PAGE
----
We playfully describe our ribbons as having a substantial "booty" due to their impressive low-frequency response.

Ribbons have a remarkable ability to maintain a robust low end. Whether positioned at the back of a room to capture a powerful drum sound or a delicate orchestra, they excel at capturing the full range of frequencies, from the deep lows of a kick drum to the highs of a violin bow. 

Moreover, ribbons tend to offer a smooth and non-harsh sound, particularly the larger ribbons like the one found in the Ohma Ribbon. In fact, we playfully describe our ribbons as having a substantial "booty" due to their impressive low-frequency response. 

They have a beautiful proximity effect which can even beef up the sound of your instrument if you place it very close which can be amazing on guitar amps and vocals.

Did you know that you can even mic your kick drum with a ribbon mic? SAY WHAT??

Yeah it’s true. I wouldn’t put it in front of the port hole, but place it off to the side like a FET condenser and you’ll be amazed at how pillowy and thick your bass drum will sound. 

Ribbons are Durable!

Ribbons are actually some of the most durable microphones. I know I know. You’ve been told that if you fart in the general direction of your ribbon that it’s going to blow up.

Ribbons actually have some of the highest SPL of any microphone in existence. Ohma ribbons can take up to 141 SPL. They do struggle with direct blasts of air, but we pre-tension our ribbons so that if they take a few hits, they’ll be fine. And in our years of working with ribbons, I’ve actually never seen a big ribbon, like ours, break from a direct blast of air.

We actually slap our ribbons with a piece of cardboard and blow on them when we’re tuning them. Don’t worry, they love it- it’s consensual and we would never kink shame our ribbons. Our safe word is “impedance.”

Ohma Ribbons Have Great Output

Ohma Ribbons require +48v phantom-power because they have active electronics! This means that you can use your ribbon with anything from a cheapo interface to a nice expensive preamp and your ribbon will sound consistent. And what's even more exciting is that Ohma Ribbons outshine many other ribbons in the world when it comes to output. How, you ask? Well, it's all thanks to these amazing electronics!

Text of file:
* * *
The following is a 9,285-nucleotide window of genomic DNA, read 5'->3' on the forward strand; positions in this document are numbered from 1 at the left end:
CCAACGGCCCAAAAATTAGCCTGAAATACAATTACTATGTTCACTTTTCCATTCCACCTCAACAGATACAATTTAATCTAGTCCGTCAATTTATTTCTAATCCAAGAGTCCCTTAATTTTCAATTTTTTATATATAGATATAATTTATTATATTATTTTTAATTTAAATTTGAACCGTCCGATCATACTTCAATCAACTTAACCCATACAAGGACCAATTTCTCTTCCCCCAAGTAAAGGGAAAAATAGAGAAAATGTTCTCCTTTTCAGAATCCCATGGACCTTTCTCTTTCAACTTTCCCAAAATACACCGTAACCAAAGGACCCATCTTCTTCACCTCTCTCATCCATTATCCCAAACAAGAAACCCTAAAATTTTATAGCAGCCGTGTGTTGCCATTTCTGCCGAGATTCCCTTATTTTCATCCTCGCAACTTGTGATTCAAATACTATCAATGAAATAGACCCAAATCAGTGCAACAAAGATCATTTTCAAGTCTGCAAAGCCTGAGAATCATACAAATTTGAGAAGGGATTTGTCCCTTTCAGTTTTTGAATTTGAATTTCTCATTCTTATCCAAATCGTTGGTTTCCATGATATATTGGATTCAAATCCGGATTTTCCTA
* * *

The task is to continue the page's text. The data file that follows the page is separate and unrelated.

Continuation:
Ohma Screens are made for Ohma Ribbons

Our screens are made for ribbons. Because you can position a ribbon almost anywhere in a room, there are so many options and ways you can implement your screens when recording.

Up close against an amp, Stripes will help give a mid-forward push and focus the sound.

Out in a room, Windows captures the room in a natural, open, and honest way.

On a drum overhead, Motif will give you a more colored and finished sound.

On a vocalist, Scales will give you a top end bump to help it cut through your mix.

Ribbons are the best

Okay okay okay. Ribbons really are the best. They are beautiful microphones that often elicit the same love from musicians as a handcrafted instrument. For soloists and intimate recordings, they’re almost always my first choice because of how they capture the instrument within the context of the room. They’re super versatile and are almost always a great option.

So I guess what I’m saying is that I’m just as passionate as ever about ribbons, and especially the Ohma Ribbon. Truly, there has never been an easier ribbon to use.